Major Barbara: Act 1 Part 3

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Act I: Part Three
 
Summary
The four enter the room and are described in the stage directions. Sarah is ‘slender, bored and mundane’, whereas Barbara is ‘robuster, jollier, much more energetic’. Sarah is dressed fashionably and Barbara is in her uniform; Lomax is ‘frivolous’ and Cusins is ‘a spectacled student’. The latter (who Barbara refers to as Dolly) is bent on marrying Barbara; Lomax (who is also referred to as Cholly) likes Sarah and thinks it will be ‘a lark’ to marry her.
 
Lady Britomart tells them to sit down and informs Sarah and Barbara that their father is coming and hopes Barbara will not object. Barbara says she would not as he has a soul to be saved like anybody else and is welcome. She then sits on the table and whistles ‘Onward Christian Soldiers’ softly.
 
Their father has not seen the children since they were babies and on his entrance, after speaking to Lady Britomart, he mistakes Lomax for his son. It transpires he thinks these are all his children. He says he only remembers one son, ‘but so many things have happened since ....’ When he is introduced to Stephen, he says he is happy to make Mr Stephen’s acquaintance and goes on to presume Cusins is his son. Cusins corrects him and explains who everybody is. Undershaft says he is embarrassed and does not know which part to play: father or stranger. Lady Britomart tells him it would be better if he were sincere and natural.
 
In the following awkward silence, Lomax laughs and Barbara defends him from her mother. Lady Britomart responds by telling her not talk like a street girl and Undershaft says to not mind as he is not a gentleman and was never educated. 
 
The conversation turns to Barbara’s involvement in the Salvation Army and she encourages her father to come down to the shelter at West Ham to see what they are doing and to march with them. She asks if he can play an instrument and he tells her he used to play the trombone. Lomax is scandalized and brings up the subject of the cannon business and says, ‘getting into heaven is not exactly in your line, is it?’ Undershaft tells them he is not ashamed of his position and argues that he does not pay ‘conscience money’ as his rivals do and adds that ‘my morality – my religion – must have a place for cannons and torpedoes in it’.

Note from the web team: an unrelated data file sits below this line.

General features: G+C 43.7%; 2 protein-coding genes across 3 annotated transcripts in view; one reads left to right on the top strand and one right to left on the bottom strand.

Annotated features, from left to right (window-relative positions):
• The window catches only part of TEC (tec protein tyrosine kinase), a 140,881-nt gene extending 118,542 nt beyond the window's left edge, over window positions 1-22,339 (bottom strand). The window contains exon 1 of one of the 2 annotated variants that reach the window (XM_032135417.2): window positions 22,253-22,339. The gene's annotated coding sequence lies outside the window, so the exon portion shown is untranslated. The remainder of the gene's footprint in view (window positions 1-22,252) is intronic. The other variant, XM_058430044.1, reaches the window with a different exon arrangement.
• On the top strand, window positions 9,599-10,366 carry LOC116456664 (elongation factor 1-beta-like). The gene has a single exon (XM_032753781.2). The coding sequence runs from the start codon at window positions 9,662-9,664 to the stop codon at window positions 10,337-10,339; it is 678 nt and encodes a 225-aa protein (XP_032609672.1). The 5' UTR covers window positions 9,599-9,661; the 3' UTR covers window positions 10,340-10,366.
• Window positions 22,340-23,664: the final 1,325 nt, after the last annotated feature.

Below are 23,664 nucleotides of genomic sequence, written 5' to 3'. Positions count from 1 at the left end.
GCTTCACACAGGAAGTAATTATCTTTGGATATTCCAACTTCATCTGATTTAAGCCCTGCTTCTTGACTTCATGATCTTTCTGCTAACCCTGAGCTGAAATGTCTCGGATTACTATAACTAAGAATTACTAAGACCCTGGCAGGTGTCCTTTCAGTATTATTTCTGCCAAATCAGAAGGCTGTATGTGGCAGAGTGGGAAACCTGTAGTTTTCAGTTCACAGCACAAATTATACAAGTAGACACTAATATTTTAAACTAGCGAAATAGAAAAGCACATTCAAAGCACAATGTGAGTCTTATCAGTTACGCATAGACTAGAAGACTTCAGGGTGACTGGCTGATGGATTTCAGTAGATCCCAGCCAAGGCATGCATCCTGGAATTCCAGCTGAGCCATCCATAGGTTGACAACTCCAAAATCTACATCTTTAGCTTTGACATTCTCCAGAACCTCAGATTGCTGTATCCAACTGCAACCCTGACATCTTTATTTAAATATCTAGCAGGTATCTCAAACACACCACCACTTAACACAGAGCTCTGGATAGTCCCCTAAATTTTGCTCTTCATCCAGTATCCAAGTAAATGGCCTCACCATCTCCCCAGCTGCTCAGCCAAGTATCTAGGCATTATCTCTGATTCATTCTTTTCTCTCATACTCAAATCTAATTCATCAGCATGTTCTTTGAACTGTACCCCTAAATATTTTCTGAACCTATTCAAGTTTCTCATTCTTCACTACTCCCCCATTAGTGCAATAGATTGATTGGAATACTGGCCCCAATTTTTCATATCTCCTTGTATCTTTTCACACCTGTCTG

Barbara argues that there are neither good men nor scoundrels as ‘there are just the children of one Father’. Undershaft asks if she has ever saved a maker of cannons. She says no, but asks if she may try. He makes a bargain with her and says that he will come to the shelter tomorrow, if she will come to the cannon works the following day. They shake hands on the agreement and she tells him where the shelter is in West Ham, at the sign of the cross, and says anyone in Canning Town knows of it. He explains the cannon works are in Perivale St Andrews, at the sign of the sword, and to ask ‘anybody in Europe’ for its whereabouts.
 
When Lady Britomart insists on having formal prayers, Undershaft says he must be going. She tells him this would be improper and so he asks for a compromise. He will attend a service conducted by Barbara and with Mr Lomax playing the organ. He will even take part if a trombone can be procured. Lady Britomart accuses him of mocking her, but Barbara is not fazed. She sweeps her father out and asks Lomax and Cusins to come too. After talking to Lady Britomart, these others follow and she is offended and tells Sarah she may leave too. Left with Stephen, Lady Britomart bemoans the lot of mothers who raise children who go on to leave them for their father. Stephen says it is only curiosity, but she will not be consoled. She gets up to go to the drawing room and ‘Onward Christian Soldiers’ can be heard on the concertina and tambourine. She asks Stephen if he is coming, but he refuses.
 
 
Analysis
This final section of Act I is concerned with the interaction between Undershaft and his newly-discovered children. Comedy arises from his initial confusion as to which ones are his to the point of being farcical. The tone shifts dramatically, however, when Undershaft demonstrates a lack of hypocrisy as a fully-fledged capitalist. His refusal to pay ‘conscience’ money, as other arms traders have, highlights an interest in unpalatable truths. Although the play is critical of capitalism, particularly as embodied in the arms trade, it also tends to favor Undershaft’s honesty over the hypocrisy of Lady Britomart and, in the next Acts, the Salvation Army.
 

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